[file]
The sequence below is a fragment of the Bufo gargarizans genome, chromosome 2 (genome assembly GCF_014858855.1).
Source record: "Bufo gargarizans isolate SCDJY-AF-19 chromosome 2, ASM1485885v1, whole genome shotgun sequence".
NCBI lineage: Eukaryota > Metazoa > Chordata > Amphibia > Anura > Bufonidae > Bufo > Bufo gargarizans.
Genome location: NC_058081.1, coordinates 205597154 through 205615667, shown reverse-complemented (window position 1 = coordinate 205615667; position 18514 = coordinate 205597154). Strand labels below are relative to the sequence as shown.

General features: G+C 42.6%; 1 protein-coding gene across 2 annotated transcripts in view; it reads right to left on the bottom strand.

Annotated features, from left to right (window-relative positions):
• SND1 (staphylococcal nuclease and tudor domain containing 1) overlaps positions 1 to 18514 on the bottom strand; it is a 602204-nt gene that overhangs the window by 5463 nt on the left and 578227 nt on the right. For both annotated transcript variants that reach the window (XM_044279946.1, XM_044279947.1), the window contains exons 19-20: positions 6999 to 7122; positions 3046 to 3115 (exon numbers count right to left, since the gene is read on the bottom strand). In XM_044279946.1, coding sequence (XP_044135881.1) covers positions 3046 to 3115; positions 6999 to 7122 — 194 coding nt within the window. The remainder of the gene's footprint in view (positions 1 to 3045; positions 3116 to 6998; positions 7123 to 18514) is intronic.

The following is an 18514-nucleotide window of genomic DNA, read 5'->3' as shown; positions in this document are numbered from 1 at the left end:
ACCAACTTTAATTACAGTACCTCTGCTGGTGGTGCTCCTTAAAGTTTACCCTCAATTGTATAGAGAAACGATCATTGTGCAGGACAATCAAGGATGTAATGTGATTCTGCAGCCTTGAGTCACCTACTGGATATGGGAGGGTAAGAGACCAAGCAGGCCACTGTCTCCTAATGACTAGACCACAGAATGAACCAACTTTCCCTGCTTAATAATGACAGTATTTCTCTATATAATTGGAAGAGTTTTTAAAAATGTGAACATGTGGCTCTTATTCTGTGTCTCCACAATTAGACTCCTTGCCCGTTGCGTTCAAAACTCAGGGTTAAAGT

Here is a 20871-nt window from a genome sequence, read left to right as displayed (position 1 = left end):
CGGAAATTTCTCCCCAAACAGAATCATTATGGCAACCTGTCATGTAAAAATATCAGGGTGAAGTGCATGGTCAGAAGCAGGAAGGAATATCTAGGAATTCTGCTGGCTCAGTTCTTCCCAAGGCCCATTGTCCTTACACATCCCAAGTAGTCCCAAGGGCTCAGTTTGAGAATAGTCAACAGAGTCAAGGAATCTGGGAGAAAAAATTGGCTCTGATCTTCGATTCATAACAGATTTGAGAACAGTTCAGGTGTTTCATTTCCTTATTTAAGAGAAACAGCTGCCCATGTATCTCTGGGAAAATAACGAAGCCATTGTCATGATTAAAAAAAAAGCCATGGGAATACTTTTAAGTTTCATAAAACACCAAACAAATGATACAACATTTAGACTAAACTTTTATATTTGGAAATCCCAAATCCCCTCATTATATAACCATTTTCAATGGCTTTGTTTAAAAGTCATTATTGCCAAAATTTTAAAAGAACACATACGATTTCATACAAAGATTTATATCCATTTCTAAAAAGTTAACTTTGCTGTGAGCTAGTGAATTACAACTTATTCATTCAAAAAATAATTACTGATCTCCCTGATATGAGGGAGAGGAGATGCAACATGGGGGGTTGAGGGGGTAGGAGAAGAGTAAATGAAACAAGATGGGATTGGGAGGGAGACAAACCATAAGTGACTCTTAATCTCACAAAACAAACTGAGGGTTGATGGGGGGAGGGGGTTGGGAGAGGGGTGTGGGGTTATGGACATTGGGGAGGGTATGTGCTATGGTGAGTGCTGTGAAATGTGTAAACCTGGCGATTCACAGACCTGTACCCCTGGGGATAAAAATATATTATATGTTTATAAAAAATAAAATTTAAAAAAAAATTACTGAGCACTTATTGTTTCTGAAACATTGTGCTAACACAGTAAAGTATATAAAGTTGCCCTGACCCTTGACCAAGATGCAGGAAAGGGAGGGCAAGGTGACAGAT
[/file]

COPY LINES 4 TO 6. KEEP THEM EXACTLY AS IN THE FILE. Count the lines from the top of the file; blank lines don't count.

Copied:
Genome location: NC_058081.1, coordinates 205597154 through 205615667, shown reverse-complemented (window position 1 = coordinate 205615667; position 18514 = coordinate 205597154). Strand labels below are relative to the sequence as shown.

General features: G+C 42.6%; 1 protein-coding gene across 2 annotated transcripts in view; it reads right to left on the bottom strand.

Annotated features, from left to right (window-relative positions):